By way of analogy, picture if you will two cars travelling side by side along a two-lane highway (Diagram B): one car travels at a constant speed while the other slows down, then speeds up, falling behind, catching up, then moving ahead of the car travelling at the fixed speed beside it. Imagine these two vehicles represent the signals coming off the repro heads of the two recorders – the respective positions of the cars on the highway are the audio signals’ positions in time.
As the manually braked (or vari-sped) recorder decelerates, the comb filtering generated between them falls in pitch as the delay time between the two repro signals increases. Conversely, when the finger is lifted free, the machine accelerates and the comb filtering rises once more as the delay between the two signals returns to nil. If a vari-speed control device is used the variable-speed recorder can continue to accelerate until it’s actually moving faster than the constant machine, whereupon – to use the car analogy once again – it actually overtakes and gets ahead of the car travelling in ‘cruise control’, passing through the ‘zero point’ (where the cars are exactly side by side), where all combing, in theory, disappears completely. Unlike the predictable rise and fall of an oscillator in a modern digital flanger, the operator’s manipulations can control the pitch and sweep of the flanging effect by adjusting the relative positions of these two cars, creating an original performance to match the pitch and intensity of the music.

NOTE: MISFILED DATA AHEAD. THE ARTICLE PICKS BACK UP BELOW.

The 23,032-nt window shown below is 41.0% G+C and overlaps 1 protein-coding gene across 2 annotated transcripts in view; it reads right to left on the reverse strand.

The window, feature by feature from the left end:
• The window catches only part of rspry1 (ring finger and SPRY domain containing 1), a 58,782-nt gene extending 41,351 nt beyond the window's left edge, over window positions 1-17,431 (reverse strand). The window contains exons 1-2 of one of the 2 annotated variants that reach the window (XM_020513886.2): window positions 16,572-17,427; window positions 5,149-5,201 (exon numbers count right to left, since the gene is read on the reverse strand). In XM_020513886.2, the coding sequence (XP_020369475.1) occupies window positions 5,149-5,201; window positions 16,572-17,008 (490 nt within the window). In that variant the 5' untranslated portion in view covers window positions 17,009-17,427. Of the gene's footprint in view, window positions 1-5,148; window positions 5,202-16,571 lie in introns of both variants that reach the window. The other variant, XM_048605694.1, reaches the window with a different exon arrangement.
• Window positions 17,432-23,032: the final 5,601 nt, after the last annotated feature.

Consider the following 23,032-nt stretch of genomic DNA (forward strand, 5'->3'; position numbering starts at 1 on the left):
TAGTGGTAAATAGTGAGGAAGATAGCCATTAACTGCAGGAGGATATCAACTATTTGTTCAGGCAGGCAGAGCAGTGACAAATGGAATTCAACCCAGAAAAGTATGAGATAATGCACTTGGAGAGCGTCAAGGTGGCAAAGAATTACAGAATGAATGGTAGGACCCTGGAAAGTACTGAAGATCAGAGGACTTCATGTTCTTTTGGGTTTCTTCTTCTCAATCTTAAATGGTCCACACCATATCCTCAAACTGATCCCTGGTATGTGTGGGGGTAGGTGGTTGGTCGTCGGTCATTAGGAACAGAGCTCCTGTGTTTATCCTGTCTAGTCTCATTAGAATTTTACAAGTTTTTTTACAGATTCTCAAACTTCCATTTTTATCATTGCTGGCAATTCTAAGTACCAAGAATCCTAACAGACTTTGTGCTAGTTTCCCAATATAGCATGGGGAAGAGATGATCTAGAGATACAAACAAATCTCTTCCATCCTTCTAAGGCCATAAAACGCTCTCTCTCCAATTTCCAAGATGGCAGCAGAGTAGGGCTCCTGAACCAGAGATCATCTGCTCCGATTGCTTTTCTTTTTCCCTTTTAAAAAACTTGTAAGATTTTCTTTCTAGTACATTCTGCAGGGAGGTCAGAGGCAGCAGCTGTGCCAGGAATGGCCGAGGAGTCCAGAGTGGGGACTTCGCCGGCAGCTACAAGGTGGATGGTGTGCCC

The resultant recording on the third tape machine could then be physically cut into a master tape as a ‘flanged section’ or perhaps, in a rather hit-and-miss process involving tape markers and precise timing, flown back onto the multitrack to become part of the mix.
These days DSP or digital delay takes the place of the slower tape machine by providing the necessary delay but – and this is the trick – there are two things an analogue tape flanger can do that make it unique and worth pursuing as a viable performance tool. The first I’ve already hinted at: no two tape flange performances can ever be the same. Being infinitely more random than the up/down sine-wave oscillations of an LFO, the hands of a human operator will always come up with something original, unique and unrepeatable.